Fungal rhinosinusitis is broadly divided into invasive and non-invasive and the invasive type is further classified into three subtypes: Acute invasive, chronic invasive, and chronic granulomatous invasive forms.[11-13] Invasive fungal sinusitis is defined by the presence of fungal hyphae within the mucosa, submucosa, bone, or blood vessels of the PNSs.[11] AIFRS occurs in immunocompromised patients, predominantly in those belonging to one of the following two categories: One group is patients with diabetic ketoacidosis or uncontrolled diabetes. The other is those with an immunocompromised state with neutropenia due to causes such as chemotherapy, bone marrow transplant, steroid therapy, or immunosuppressive therapy for organ transplant.[3,11-14]

Secondary infections have been documented in patients affected with COVID-19 infection.[15,16] While a majority of these have been bacterial and fungal pulmonary infections, the COVID-19 pandemic also saw an unprecedented incidence of AIFRS cases in epidemic proportions.[1,9,15-19]

Although there are no findings specific to COVID-19-related AIFRS as opposed to non COVID-19 related AIFRS, this unfortunate situation presented us with the opportunity to document the temporal evolution of the CE-MRI findings in a large number of patients in a short time span. It also helped us identify the pattern of early and delayed craniofacial and intracranial complications in patients on treatment. The high index of clinical suspicion in this situation had also prompted early CE-MRI in many patients, which had also enabled us to document the very early and subtle changes on MR and we believe that this data can in future help in the early diagnosis of AIFRS in the vulnerable population much before orbital and intracranial spread.

The infection often arises in the nasal cavity, spreading to the PNS.[1,3,14] Spread to the orbits, pterygopalatine fossa, and intracranially is through direct invasion as well as by hematogenous spread in the form of vascular invasion and thrombosis, which accounts for the rapid and fulminant course of the disease.[3]

Plain CT scan of the PNSs initially shows non-specific hypodense mucosal thickening but, due to spread across intact bony walls, fails to demonstrate the early and specific signs of AIFRS such as mucosal necrosis and extrasinosal fat stranding [Figure 4].[3-8] Hence, all our patients referred for imaging with a high index of clinical suspicion of AIFRS based on history and clinical examination were subjected to CE-MRI rather than CT, in line with our institutional protocol.

T2 hypointense mucosal signal in the affected PNSs and turbinates is due to the T2 shortening effect of the fungal elements.[20] Although T1 hyperintensity ± T2 hypointensity of the sinus contents is also a feature of fungal sinusitis, it may also be seen with chronic and non-invasive forms of fungal sinusitis and when there are blood products within the sinus cavity.[6] Hence, this finding was deliberately not given weightage in our study.

Orbital involvement was seen as an extension from ethmoid sinusitis more often than maxillary sinusitis, possibly because of the porous lamina papyracea facilitating extrasinosal spread into the orbit. All the patients with optic nerve necrosis, extensive orbital necrosis, or globe destruction underwent orbital exenteration.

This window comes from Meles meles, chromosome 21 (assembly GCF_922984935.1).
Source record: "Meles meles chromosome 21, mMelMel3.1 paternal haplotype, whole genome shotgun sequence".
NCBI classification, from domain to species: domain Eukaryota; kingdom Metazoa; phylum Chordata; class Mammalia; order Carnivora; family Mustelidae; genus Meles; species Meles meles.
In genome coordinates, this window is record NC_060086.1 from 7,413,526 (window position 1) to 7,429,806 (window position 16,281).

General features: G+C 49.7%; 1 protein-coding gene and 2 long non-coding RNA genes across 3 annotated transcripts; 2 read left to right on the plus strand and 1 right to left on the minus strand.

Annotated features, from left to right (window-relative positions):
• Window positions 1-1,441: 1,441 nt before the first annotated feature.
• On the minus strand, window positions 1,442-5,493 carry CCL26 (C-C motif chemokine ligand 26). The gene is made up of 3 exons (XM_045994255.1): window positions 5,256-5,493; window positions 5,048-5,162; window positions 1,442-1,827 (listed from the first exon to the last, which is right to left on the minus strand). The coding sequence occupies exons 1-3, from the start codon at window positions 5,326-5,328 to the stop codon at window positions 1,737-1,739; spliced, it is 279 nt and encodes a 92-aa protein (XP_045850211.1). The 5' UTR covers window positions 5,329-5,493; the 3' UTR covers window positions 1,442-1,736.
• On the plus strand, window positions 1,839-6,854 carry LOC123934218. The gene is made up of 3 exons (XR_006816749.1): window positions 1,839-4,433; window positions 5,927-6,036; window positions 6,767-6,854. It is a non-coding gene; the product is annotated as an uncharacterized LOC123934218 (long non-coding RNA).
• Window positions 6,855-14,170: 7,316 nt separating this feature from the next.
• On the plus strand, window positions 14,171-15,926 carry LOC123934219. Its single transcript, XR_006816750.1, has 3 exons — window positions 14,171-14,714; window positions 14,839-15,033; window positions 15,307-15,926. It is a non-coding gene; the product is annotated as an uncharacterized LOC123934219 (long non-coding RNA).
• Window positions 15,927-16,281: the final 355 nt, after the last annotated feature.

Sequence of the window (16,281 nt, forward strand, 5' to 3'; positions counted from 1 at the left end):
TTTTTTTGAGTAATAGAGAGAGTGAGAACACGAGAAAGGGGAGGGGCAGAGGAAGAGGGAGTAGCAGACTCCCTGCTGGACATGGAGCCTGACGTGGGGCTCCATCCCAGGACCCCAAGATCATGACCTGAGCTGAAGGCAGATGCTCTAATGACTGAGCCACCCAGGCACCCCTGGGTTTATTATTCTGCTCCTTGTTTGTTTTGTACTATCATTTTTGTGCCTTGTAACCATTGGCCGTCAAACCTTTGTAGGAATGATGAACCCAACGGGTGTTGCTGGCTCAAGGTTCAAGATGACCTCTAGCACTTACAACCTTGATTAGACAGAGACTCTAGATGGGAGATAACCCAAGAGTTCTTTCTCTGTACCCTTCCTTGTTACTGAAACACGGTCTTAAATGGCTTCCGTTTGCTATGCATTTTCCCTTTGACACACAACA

Extension of the disease into the pterygopalatine fossa is by direct invasion from the maxillary sinus and through the inferior orbital fissure from the orbit, forming a pathway for further spread to masticator space, temporal fossa, and the cavernous sinuses, as seen in our study.[20] Some of these cases demonstrated frank necrosis in the form of sheet like non enhancing devitalized tissue, sometimes extending to the bones of the skull base and the adjacent pachymeninges. Apart from the bony walls of the sinus cavities, involvement of the other facial bones such as the hard palate, alveolar process of the maxilla, and zygoma was seen beyond 3–4 weeks of onset.

Meningitis and cerebral abscess are the most commonly described central nervous system (CNS) manifestations of invasive fungal infections.[21] Vascular complications such as vasculitis, mycotic aneurysm formation, cerebral hemorrhage, and ischemic infarction are the distant complications resulting from the hematogenous spread of fungal CNS infections due to their angioinvasive features.[21] In our study, cerebral infarcts/cerebritis were often seen at non-contiguous distant sites and showed blooming. Due to direct angioinvasive nature, the infarcts can harbor fungal elements. This, along with vasculitis, may explain blooming on SWI sequences.[20] The ophthalmic and ethmoid arteries are the common vascular channels for intracranial spread, apart from the ICA when the cavernous sinus is involved.[20] A few of these infarcts/fungal cerebritis lesions progressed to abscess formation on follow-up imaging despite treatment.

Perineural spread of fungus through direct infiltration from the cavernous sinus to the brainstem has been described in literature.[22,23] This was seen as trigeminal nerve involvement in the cisternal segment and its root exit zone in Pons in our study in the form of T2/FLAIR hyperintensity and restricted diffusion. Involvement of the branches of trigeminal nerve in foramen ovale and foramen spinosum was a more common finding; one patient had retrograde spread along the left optic nerve to the optic tract; these were mostly observed after 3–4 weeks of disease onset on follow-up imaging in patients with disease progression.

On follow-up, most of the patients continued to show increased soft-tissue enhancement in the post-operative bed for a few weeks after debridement, even when there was unequivocal clinical improvement. We therefore believe that this finding in isolation cannot be considered as persistent disease. On follow-up imaging, presence of active or progressive disease may be identified when there is inflammation or necrosis at a new site.

CONCLUSION

CE-MRI must be performed in all cases with suspected acute angioinvasive fungal sinusitis as CT fails to demonstrate early extra sinosal disease spread across intact bony walls and non-contrast study fails to demonstrate tissue necrosis.

Orbital apex, pterygopalatine fossa, and the cavernous sinuses form important pathways for disease spread to the skull base and intracranial compartment.

While development of intracranial abscesses, infarcts, and cerebritis can be seen early in the disease due to angioinvasive nature, development of perineural spread and skull base infiltrations are seen 3–4 weeks after disease onset.

Exaggerated soft-tissue enhancement in the post-operative bed lasting a few weeks after debridement can be a normal finding and must not be interpreted as disease progression unless there is interval development of necrosis or inflammation at a new site.

Declaration of patient consent

Patient’s consent not required as patient’s identity is not disclosed or compromised.

Conflicts of interest

There are no conflicts of interest.

Financial support and sponsorship

Nil.